Opioids in Orthopaedic Practice

The vast majority of opioid prescriptions written by orthopedic surgeons are to control post-operative or traumatic pain in the acute setting - situations where pain is expected due to the abrupt change in a patient (e.g. fracture, knee replacement, etc). POS recognizes, however, that orthopaedic surgeons need to take measures to help minimize opioid medication overuse and to seek and to implement alternative pain management modalities at the outset of acute pain developing.

A change in the cultural expectations surrounding acute and chronic musculoskeletal pain management is needed also. Orthopaedic surgeons across the country regularly perform procedures that improve our patients' lives. Patients need to understand, however, that some degree of pain during recovery is unavoidable.  Likewise, physicians need to better communicate to patients the dangers of opioid use in the recovery process.  POS encourages all physicians to engage in conversations with their patients regarding realistic expectations of pain control and the risks associated with opioid medications.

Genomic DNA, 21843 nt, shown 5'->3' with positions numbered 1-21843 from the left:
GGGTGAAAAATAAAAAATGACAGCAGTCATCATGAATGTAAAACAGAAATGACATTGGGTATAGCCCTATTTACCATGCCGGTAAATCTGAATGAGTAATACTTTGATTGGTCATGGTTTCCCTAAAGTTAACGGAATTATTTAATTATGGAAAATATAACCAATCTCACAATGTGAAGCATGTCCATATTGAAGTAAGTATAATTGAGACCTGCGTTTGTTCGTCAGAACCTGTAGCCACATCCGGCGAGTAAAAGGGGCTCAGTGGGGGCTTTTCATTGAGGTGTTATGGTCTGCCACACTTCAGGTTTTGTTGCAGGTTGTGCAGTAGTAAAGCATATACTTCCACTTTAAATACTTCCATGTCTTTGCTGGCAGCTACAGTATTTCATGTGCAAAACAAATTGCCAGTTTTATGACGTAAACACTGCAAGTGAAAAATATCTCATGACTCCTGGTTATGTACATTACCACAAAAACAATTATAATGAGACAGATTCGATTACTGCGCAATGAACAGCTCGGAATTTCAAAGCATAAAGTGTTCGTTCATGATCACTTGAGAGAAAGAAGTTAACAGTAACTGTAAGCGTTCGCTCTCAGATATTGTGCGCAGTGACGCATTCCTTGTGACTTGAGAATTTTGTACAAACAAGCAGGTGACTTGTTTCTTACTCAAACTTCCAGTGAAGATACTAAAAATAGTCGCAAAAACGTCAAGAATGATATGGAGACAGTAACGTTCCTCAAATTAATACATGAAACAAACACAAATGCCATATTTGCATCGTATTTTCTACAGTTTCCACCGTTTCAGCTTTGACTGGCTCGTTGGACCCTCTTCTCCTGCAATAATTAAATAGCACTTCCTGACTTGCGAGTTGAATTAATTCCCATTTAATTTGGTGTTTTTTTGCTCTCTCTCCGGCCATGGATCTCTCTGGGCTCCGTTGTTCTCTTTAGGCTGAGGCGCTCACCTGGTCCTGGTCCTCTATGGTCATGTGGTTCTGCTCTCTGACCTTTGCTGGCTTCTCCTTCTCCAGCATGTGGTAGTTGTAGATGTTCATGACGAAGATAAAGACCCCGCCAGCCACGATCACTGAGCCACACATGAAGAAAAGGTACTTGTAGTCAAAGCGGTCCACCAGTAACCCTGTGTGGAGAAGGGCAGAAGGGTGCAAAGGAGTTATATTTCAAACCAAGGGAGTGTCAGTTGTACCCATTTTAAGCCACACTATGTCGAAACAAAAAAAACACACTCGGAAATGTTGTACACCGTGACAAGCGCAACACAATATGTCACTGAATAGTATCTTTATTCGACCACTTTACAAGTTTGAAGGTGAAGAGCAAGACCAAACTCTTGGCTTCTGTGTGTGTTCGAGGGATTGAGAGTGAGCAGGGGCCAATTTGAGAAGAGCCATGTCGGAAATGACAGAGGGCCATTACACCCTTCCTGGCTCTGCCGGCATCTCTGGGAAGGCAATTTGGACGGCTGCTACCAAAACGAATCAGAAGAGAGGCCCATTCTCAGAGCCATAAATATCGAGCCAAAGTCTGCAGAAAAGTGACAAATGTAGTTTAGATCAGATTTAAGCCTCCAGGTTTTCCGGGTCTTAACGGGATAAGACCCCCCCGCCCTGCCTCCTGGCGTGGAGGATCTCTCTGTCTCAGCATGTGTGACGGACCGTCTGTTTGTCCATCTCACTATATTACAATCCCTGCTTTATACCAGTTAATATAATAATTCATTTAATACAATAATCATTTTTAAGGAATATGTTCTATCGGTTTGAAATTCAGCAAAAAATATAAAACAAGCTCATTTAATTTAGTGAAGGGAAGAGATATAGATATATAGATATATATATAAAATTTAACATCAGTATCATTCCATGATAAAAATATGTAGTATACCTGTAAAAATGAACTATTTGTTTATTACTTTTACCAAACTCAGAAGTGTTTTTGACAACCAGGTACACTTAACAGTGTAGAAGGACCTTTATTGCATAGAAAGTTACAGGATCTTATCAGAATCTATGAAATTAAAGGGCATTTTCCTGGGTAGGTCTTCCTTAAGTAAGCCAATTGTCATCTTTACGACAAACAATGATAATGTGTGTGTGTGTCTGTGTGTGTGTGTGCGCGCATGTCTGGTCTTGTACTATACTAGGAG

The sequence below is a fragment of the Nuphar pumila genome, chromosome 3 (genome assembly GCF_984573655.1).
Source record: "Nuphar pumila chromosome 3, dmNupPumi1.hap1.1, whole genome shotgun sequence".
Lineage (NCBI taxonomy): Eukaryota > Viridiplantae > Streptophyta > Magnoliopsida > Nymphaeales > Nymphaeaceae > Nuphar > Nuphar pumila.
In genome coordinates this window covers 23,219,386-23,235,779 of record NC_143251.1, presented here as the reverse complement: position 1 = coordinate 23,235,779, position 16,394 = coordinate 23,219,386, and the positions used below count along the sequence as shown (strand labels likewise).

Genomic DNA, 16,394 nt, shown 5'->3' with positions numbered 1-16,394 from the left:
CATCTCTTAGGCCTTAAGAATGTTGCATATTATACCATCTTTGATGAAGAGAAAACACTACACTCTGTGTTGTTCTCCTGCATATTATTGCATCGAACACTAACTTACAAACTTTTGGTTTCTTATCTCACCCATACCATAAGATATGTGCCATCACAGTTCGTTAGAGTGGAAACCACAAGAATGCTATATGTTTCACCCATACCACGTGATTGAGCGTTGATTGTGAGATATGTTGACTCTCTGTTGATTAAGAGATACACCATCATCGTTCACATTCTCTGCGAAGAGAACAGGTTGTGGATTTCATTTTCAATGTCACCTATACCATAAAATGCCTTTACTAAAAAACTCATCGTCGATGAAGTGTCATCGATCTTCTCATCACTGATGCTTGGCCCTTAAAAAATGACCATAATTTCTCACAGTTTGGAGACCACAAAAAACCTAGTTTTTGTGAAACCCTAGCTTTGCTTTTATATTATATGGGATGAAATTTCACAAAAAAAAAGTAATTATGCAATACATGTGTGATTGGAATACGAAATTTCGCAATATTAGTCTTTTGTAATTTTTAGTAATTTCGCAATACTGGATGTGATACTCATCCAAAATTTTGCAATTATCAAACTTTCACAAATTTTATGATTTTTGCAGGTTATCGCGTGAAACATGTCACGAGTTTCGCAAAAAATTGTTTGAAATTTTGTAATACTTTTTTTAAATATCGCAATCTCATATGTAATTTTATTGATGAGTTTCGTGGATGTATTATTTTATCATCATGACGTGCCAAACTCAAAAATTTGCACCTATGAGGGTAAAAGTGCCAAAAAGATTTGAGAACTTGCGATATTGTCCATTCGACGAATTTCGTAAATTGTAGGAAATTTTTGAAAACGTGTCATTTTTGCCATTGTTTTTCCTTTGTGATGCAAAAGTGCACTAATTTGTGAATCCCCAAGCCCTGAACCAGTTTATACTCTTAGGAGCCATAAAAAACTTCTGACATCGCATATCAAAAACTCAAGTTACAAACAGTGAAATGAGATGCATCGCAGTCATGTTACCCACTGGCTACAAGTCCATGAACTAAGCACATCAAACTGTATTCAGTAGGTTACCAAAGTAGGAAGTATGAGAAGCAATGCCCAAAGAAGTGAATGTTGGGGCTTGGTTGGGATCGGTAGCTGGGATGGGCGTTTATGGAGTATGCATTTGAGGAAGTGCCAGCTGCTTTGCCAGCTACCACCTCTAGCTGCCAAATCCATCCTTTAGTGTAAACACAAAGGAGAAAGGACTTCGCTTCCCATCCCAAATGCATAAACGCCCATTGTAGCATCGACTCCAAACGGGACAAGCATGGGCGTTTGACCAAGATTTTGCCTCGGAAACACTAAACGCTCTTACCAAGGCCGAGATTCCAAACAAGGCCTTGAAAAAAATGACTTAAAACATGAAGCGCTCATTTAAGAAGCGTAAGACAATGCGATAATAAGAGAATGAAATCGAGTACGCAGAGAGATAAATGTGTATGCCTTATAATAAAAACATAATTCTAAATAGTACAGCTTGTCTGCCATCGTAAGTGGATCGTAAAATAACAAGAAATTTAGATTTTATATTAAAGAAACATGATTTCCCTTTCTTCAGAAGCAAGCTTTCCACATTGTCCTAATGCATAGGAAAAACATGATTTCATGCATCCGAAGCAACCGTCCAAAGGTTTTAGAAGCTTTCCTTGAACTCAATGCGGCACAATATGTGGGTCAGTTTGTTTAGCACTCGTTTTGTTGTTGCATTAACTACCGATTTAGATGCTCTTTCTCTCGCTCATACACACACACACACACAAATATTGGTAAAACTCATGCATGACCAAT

POS has partnered with other healthcare organization members within the Commonwealth to create workable solutions to this complex problem in the acute setting.  The POS Board of Directors recently adopted Opioid Recommendations for Acute Pain for use by our members and other physicians. In addition, post-operative medication expectations should be discussed with patients to avoid misunderstandings.

To learn more about the opioid crisis, visit AAOS. You can also earn CME through the AAOS webinar, Risk Evaluation and Management Strategies for Prescribing Opioids (login required).

Here's what PA orthopedists are doing to fight opioid abuse (op-ed by POS Vice President, Patrick Smith, MD featured on PennLive May 3, 2016).

Surgery and Opioids - Pennsylvania Health News Service Project 

As part of the commonwealth’s active role in combatting the opioid epidemic, the Pennsylvania Department of Health (DOH) is introducing the Pennsylvania Prescription Drug Monitoring Program (PA PDMP.) The PA PDMP will provide prescribers and dispensers an additional resource for making informed clinical decisions by providing patients’ schedule II - V prescription history.

Prescribers (or their delegates) are required to check the PDMP system the first time they are prescribing a controlled substance for a patient, or when there is clinical concern the patient is suffering from the disease of addiction or is diverting a controlled substance(s).  However, as a best clinical practice, the DOH recommends prescribers and dispensers check the system every time. 

For more information including tutorials, FAQs and more, and to register, please visit 
www.doh.pa.gov/PDMP.​

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